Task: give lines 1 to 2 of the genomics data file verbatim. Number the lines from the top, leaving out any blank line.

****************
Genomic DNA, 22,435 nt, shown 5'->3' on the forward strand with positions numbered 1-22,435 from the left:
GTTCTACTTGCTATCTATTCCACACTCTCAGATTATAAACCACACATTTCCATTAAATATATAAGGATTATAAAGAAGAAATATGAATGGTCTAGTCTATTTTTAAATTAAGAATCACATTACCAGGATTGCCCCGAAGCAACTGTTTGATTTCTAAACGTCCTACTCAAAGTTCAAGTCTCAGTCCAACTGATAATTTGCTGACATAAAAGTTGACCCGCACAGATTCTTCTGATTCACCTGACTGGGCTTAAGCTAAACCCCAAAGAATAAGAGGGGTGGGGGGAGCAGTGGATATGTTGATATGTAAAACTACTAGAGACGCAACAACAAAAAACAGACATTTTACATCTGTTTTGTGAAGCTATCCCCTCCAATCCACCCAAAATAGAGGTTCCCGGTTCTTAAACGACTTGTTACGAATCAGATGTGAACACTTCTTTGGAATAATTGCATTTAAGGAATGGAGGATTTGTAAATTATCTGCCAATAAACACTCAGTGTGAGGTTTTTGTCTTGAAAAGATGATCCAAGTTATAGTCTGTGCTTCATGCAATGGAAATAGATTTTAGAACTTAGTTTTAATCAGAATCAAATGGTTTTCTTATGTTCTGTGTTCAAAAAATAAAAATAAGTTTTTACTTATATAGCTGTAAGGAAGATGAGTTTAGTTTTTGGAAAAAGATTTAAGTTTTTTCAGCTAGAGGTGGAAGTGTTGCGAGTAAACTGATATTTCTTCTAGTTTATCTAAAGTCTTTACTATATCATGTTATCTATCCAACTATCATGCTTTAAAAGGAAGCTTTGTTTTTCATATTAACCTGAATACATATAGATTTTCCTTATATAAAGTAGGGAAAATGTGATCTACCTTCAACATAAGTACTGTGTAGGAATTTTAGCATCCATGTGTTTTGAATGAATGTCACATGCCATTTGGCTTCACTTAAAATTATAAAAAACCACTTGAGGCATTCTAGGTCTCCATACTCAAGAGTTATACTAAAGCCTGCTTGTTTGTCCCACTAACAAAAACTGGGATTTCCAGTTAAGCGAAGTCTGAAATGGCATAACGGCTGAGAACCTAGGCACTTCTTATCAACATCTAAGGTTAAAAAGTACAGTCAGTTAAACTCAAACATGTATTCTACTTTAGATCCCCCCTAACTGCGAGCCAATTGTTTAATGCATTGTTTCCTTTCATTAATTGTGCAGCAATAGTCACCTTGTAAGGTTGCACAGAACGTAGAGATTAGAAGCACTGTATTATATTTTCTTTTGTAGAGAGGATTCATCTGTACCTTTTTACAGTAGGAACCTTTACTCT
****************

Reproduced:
Genomic DNA, 22,435 nt, shown 5'->3' on the forward strand with positions numbered 1-22,435 from the left:
GTTCTACTTGCTATCTATTCCACACTCTCAGATTATAAACCACACATTTCCATTAAATATATAAGGATTATAAAGAAGAAATATGAATGGTCTAGTCTATTTTTAAATTAAGAATCACATTACCAGGATTGCCCCGAAGCAACTGTTTGATTTCTAAACGTCCTACTCAAAGTTCAAGTCTCAGTCCAACTGATAATTTGCTGACATAAAAGTTGACCCGCACAGATTCTTCTGATTCACCTGACTGGGCTTAAGCTAAACCCCAAAGAATAAGAGGGGTGGGGGGAGCAGTGGATATGTTGATATGTAAAACTACTAGAGACGCAACAACAAAAAACAGACATTTTACATCTGTTTTGTGAAGCTATCCCCTCCAATCCACCCAAAATAGAGGTTCCCGGTTCTTAAACGACTTGTTACGAATCAGATGTGAACACTTCTTTGGAATAATTGCATTTAAGGAATGGAGGATTTGTAAATTATCTGCCAATAAACACTCAGTGTGAGGTTTTTGTCTTGAAAAGATGATCCAAGTTATAGTCTGTGCTTCATGCAATGGAAATAGATTTTAGAACTTAGTTTTAATCAGAATCAAATGGTTTTCTTATGTTCTGTGTTCAAAAAATAAAAATAAGTTTTTACTTATATAGCTGTAAGGAAGATGAGTTTAGTTTTTGGAAAAAGATTTAAGTTTTTTCAGCTAGAGGTGGAAGTGTTGCGAGTAAACTGATATTTCTTCTAGTTTATCTAAAGTCTTTACTATATCATGTTATCTATCCAACTATCATGCTTTAAAAGGAAGCTTTGTTTTTCATATTAACCTGAATACATATAGATTTTCCTTATATAAAGTAGGGAAAATGTGATCTACCTTCAACATAAGTACTGTGTAGGAATTTTAGCATCCATGTGTTTTGAATGAATGTCACATGCCATTTGGCTTCACTTAAAATTATAAAAAACCACTTGAGGCATTCTAGGTCTCCATACTCAAGAGTTATACTAAAGCCTGCTTGTTTGTCCCACTAACAAAAACTGGGATTTCCAGTTAAGCGAAGTCTGAAATGGCATAACGGCTGAGAACCTAGGCACTTCTTATCAACATCTAAGGTTAAAAAGTACAGTCAGTTAAACTCAAACATGTATTCTACTTTAGATCCCCCCTAACTGCGAGCCAATTGTTTAATGCATTGTTTCCTTTCATTAATTGTGCAGCAATAGTCACCTTGTAAGGTTGCACAGAACGTAGAGATTAGAAGCACTGTATTATATTTTCTTTTGTAGAGAGGATTCATCTGTACCTTTTTACAGTAGGAACCTTTACTCT